has been refreshed! Take a tour.
Issue 1,608: December 15, 2021
Top Stories
Vaccine Information Statements Featured Resources Notable Publications Global News Upcoming Events
Top Stories
CDC expands Pfizer-BioNTech COVID-19 Vaccine booster recommendations to 16- and 17-year-olds

On December 9, CDC expanded its recommendations for Pfizer-BioNTech COVID-19 Vaccine booster doses to adolescents ages 16 and 17 years. CDC clinical guidance on booster doses now states that adolescents age 16 through 17 years may receive a single 30 mcg booster dose of Pfizer-BioNTech COVID-19 Vaccine at least 6 months after completion of the primary series, based on their individual benefits and risks. This is an expansion of CDC’s recent recommendation that all adults age 18 years and older who have completed primary vaccination should receive a booster dose of any authorized or licensed COVID-19 vaccine.

Updated clinical guidance is now available in CDC’s Interim Clinical Considerations for Use of COVID-19 Vaccines Currently Approved or Authorized in the United States. At this time, only the Pfizer-BioNTech COVID-19 Vaccine is authorized and recommended for adolescents ages 16 and 17. 

Related Links

Back to top

IAC’s “Vaccines: COVID-19” main page fully updated with educational materials and information on booster doses and childhood vaccination

IAC’s Vaccines: COVID-19 main page has been completely updated to include the latest CDC materials on COVID-19 vaccine booster doses and childhood vaccination. This page also provides links to key COVID-19 vaccine resource pages from IAC, CDC, and other partners.

As policies for booster doses of other COVID-19 vaccines are updated and new CDC materials are released, IAC’s COVID-19 main page and resources will continue to be updated. 

Back to top

IAC’s newest handout on coadministration announced during our December 9 webinar now posted along with on-demand video of “Fight the Flu and COVID-19 Too”

Many adults need more than one vaccination right now, and the best, most efficient way to catch them up is to give them all the vaccines they need at a single visit. Prepare yourself and your team to coadminister multiple vaccines with IAC’s newest print-ready educational tool, How to Administer Multiple Intramuscular Vaccines to Adults during One Visit. Learn how influenza vaccination rates are falling behind and how you can help your patients catch up now on both influenza and COVID-19 vaccination by viewing and sharing IAC’s December 9 webinar titled "Fight the Flu and COVID-19 Too: Influenza Vaccination in December and beyond and Practical Approaches to Coadministration of Vaccines in Adults." The webinar is now archived on the website for viewing on demand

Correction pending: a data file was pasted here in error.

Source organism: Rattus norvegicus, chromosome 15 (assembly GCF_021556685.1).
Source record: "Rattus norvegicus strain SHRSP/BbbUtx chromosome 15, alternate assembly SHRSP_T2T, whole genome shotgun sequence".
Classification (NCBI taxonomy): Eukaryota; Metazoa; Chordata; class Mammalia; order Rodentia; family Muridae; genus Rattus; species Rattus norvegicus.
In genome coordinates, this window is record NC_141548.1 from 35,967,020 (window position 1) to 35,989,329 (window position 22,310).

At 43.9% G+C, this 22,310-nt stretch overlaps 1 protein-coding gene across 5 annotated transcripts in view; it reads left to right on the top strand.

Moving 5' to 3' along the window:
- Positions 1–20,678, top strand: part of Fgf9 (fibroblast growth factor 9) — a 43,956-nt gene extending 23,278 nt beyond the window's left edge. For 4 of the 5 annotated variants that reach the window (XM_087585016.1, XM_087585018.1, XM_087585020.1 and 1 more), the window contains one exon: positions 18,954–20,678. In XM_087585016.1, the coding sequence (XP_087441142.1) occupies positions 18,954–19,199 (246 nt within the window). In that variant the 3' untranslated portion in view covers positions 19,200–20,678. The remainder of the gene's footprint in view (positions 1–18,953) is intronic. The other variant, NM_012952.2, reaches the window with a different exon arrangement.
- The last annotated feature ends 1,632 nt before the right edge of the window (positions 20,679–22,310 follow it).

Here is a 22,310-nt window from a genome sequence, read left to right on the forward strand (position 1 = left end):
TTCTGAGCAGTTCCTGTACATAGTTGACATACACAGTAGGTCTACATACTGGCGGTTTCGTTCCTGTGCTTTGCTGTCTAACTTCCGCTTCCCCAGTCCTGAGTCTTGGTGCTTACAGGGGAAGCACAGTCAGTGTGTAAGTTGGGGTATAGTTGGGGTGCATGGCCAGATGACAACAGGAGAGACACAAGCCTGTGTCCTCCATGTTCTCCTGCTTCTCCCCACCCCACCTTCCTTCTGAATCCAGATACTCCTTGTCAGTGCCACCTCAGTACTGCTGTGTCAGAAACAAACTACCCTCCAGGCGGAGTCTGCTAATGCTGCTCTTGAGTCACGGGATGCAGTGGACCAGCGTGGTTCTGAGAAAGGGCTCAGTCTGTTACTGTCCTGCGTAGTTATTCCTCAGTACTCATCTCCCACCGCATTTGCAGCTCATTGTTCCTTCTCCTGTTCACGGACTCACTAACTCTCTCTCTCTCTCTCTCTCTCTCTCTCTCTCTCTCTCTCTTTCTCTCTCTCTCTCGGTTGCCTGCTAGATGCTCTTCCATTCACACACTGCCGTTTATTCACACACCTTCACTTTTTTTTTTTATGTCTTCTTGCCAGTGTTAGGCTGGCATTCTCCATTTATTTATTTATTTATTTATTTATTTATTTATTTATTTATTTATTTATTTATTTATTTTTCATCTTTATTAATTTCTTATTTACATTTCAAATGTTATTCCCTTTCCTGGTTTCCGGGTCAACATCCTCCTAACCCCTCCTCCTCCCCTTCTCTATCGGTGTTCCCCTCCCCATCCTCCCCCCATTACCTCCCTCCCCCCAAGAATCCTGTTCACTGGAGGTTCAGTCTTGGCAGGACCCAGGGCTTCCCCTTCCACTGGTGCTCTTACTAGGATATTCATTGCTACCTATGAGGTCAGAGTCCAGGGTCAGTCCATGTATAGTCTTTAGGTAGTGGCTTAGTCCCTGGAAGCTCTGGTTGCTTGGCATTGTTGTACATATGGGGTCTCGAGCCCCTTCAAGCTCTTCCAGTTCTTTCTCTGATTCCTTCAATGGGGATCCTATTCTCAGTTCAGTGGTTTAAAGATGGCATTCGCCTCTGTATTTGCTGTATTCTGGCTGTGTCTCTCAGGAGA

The webinar covers the following topics:

  • CDC’s new influenza surveillance tool, the Weekly National Influenza (Flu) Vaccination Dashboard and this season’s vaccination coverage trends
  • The safety and effectiveness of co-administering vaccines, featuring basic immunology you should understand to answer recipients’ questions confidently
  • Practical techniques for administering multiple shots to an adult, including how to deliver two vaccines in one deltoid, which vaccines should be given in separate limbs if possible, and use of the anterolateral thigh as an injection site
The new print-ready educational piece on how to administer multiple IM injections to adults reinforces these practical lessons. Please share the webinar and handout links with your colleagues.

Related Links

Back to top

December 12 marked 1 year since ACIP voted to recommend the first COVID-19 vaccine in the United States; IAC thanks vaccinators for their hard work and dedication 

December marks the 1-year anniversary of COVID-19 vaccinations being recommended and administered in the United States. On December 11, 2020, the Food and Drug Administration (FDA) issued the first Emergency Use Authorization (EUA) for a vaccine to help prevent COVID-19 caused by SARS-CoV-2 virus in people age 16 years and older. Following this authorization, on December 12, 2020 the Advisory Committee on Immunization Practices voted to recommend the use of the Pfizer-BioNTech COVID-19 Vaccine for persons age 16 years and older in the United States.